Re: definition of meme

From: Wade T. Smith (
Date: Sun 25 May 2003 - 18:22:07 GMT

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    On Sunday, May 25, 2003, at 05:48 AM, Kenneth wrote:

    > The memetic agency could be the ability to recognize the
    > characteristics of a particular venue to control and for answering to
    > a specific situation.

    When I went down this same road, I wondered about things like birdsong, which is also explained as an 'agency' as you've described it above, although, yes, 'the ability to recognize' needs to be truncated. But, deep in my anthrocentric head, I reject that animals have culture, and thus, there could be no 'memetic agency' (the ability to recognize) in a bird, as memetics is a theory about culture, not about behavioralism, which would be enough to explain culture if one wanted it to, I suppose. Granted, this means that birdsong _can_ be explained as imitative behavior and instinctual algorithms of the birdbrain, acting upon stimuli from its environment. And yes, I think birdsong is effectively and reasonably explained by these mechanisms, with no need for abilities of recognition.

    The fact that birds react with birdsong to their environment (or to their biological and environmental venue in a more precise phrase) led me to look at other animal behaviors which were instinctual but yet differed with every application, and which also did not require abilities of recognition, and I decided to list spiders' webs. While the basic behavior of spinning and attaching and weaving a web is an instinctual one for any orb-weaving spider, the web itself must conform, must be constructed in a reactive way, to the immediate environment, because no spider makes its web in precisely the same spot every time, as the exigencies of wind and weather and surface are never the same. But, any instinctual behavior needs to react to changing environmental conditions, and if it can't, it will not survive, therefore evolution has provided sufficient algorithms, at least in many species, to deal with the aleatory in nature, and where and when environment changed too rapidly or too much, species did not survive. That we have fossils of extinct species is a fact. That we have cultural artifacts that are also extinct is also a fact. Whatever causes extinction in biology should have a mirror mechanism in culture, and, since the biological and environmental venue is the primary cause of extinction in evolutionary theory, the cultural venue needs to be the cause of extinction in memetic theory. And I had vivid and empirical knowledge of an extinct cultural venue- the Tlingit, as we all have reported knowledge of lost languages and cultures. (And I daresay I could show any one of you the first type of DictaPhoneŽ cartridge, and there would be no recollection of its use, as the cultural venue that created it is mostly gone- but I doubt any of you would shed a tear at the loss.)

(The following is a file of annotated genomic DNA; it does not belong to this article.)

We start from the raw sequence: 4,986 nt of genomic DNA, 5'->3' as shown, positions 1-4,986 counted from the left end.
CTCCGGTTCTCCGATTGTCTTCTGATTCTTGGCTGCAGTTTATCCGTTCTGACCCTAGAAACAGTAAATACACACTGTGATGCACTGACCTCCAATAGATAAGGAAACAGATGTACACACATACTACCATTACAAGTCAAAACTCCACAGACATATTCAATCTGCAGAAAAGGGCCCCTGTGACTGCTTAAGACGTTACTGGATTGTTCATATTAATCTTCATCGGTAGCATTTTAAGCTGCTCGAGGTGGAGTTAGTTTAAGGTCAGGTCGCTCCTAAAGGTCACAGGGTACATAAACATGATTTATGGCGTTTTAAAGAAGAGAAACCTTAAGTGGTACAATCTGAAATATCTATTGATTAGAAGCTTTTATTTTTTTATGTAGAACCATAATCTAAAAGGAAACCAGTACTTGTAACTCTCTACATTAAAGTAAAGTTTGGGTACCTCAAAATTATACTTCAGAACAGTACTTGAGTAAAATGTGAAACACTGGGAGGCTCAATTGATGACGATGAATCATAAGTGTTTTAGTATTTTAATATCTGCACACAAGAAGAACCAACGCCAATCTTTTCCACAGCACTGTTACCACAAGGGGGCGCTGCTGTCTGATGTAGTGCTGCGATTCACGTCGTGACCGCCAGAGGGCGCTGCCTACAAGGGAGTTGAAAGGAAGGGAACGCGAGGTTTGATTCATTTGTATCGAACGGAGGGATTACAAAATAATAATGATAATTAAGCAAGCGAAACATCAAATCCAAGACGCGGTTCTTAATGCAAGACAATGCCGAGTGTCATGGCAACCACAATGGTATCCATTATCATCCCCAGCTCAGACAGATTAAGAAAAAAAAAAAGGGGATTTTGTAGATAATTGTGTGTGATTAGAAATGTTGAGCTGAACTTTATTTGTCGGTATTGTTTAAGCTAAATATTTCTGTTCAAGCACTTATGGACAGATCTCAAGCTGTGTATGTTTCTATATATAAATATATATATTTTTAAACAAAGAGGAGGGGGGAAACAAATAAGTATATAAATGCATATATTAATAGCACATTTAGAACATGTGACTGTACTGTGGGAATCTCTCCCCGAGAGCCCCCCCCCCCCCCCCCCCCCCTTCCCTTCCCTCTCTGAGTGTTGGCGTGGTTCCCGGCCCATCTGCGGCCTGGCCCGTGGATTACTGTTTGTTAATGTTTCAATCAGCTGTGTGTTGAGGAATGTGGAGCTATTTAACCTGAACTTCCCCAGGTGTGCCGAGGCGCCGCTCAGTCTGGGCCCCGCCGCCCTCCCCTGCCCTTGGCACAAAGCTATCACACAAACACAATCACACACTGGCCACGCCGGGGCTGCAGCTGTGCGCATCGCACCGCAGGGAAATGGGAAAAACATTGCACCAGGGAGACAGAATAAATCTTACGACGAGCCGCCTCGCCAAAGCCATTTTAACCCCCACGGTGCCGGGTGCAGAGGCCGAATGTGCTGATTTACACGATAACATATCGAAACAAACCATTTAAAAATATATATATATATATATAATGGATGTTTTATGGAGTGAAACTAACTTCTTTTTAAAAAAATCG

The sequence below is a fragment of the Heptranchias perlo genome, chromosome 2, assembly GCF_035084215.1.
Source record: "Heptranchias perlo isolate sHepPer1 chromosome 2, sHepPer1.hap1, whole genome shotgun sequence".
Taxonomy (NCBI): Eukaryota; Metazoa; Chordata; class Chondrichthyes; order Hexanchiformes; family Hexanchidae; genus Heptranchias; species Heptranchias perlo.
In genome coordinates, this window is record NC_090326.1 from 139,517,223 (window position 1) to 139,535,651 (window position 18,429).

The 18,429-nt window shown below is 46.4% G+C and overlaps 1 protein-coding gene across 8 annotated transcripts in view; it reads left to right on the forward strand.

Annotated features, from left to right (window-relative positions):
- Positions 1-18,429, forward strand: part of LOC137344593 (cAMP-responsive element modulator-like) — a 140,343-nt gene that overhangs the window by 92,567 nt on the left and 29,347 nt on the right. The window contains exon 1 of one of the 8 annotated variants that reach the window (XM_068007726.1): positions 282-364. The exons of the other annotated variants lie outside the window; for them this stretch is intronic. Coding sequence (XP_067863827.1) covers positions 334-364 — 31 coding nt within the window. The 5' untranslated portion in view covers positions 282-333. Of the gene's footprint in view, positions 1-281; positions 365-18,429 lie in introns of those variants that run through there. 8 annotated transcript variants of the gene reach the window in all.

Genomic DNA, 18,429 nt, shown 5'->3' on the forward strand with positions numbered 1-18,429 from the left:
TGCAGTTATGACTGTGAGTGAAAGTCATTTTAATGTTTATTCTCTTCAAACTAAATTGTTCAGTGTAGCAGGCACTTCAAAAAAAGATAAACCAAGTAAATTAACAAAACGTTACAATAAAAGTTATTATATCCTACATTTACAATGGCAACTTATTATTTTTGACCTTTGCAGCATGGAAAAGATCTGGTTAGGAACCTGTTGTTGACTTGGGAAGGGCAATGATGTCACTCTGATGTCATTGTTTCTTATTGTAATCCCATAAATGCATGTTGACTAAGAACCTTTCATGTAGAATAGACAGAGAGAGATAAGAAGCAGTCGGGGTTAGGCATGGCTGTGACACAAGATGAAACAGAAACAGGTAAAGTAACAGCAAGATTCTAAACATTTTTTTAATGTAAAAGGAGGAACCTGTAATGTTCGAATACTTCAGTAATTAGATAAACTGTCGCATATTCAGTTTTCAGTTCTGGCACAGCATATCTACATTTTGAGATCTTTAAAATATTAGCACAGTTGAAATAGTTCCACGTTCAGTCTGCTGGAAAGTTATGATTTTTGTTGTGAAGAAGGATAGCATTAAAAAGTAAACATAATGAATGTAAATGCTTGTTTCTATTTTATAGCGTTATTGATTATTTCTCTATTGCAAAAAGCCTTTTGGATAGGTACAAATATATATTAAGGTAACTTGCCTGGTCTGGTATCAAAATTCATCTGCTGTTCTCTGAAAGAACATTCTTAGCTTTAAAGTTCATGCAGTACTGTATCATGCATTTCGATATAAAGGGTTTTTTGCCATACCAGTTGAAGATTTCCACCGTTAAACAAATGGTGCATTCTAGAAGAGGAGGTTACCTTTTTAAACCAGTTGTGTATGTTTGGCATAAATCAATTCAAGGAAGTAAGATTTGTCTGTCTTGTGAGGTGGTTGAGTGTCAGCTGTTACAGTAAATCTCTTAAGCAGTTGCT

And, of course, "Are birds free from the chains of the skyway?"

    And so, as these sorts of reactive behaviors were obviously part of the animal kingdoms, among at least two very distinct species, and homo sapiens is part of the animal kingdom, then such instinctual mechanisms must be part of our reactive systems as well, and, indeed, much of sociobiology is concerned with this very question, and where the lines will be drawn between instinctual reactions and social behaviors and even cultural institutions is still not clear, although we have a fairly thin line of a fairly deep shade of grey at some places.